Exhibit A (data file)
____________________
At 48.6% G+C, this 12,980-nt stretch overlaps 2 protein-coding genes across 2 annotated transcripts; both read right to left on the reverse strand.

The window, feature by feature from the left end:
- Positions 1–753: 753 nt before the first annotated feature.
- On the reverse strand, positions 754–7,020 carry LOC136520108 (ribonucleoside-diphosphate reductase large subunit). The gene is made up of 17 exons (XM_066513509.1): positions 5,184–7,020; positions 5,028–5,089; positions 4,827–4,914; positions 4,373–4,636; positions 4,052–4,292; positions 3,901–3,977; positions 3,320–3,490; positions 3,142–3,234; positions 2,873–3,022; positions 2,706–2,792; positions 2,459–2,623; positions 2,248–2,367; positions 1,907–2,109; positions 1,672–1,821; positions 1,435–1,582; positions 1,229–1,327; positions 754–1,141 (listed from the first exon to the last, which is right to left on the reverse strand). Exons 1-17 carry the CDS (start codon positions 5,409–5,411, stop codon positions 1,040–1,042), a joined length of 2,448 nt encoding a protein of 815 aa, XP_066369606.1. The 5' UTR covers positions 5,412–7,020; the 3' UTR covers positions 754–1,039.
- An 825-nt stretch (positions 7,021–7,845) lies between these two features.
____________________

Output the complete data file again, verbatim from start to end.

At 48.6% G+C, this 12,980-nt stretch overlaps 2 protein-coding genes across 2 annotated transcripts; both read right to left on the reverse strand.

The window, feature by feature from the left end:
- Positions 1–753: 753 nt before the first annotated feature.
- On the reverse strand, positions 754–7,020 carry LOC136520108 (ribonucleoside-diphosphate reductase large subunit). The gene is made up of 17 exons (XM_066513509.1): positions 5,184–7,020; positions 5,028–5,089; positions 4,827–4,914; positions 4,373–4,636; positions 4,052–4,292; positions 3,901–3,977; positions 3,320–3,490; positions 3,142–3,234; positions 2,873–3,022; positions 2,706–2,792; positions 2,459–2,623; positions 2,248–2,367; positions 1,907–2,109; positions 1,672–1,821; positions 1,435–1,582; positions 1,229–1,327; positions 754–1,141 (listed from the first exon to the last, which is right to left on the reverse strand). Exons 1-17 carry the CDS (start codon positions 5,409–5,411, stop codon positions 1,040–1,042), a joined length of 2,448 nt encoding a protein of 815 aa, XP_066369606.1. The 5' UTR covers positions 5,412–7,020; the 3' UTR covers positions 754–1,039.
- An 825-nt stretch (positions 7,021–7,845) lies between these two features.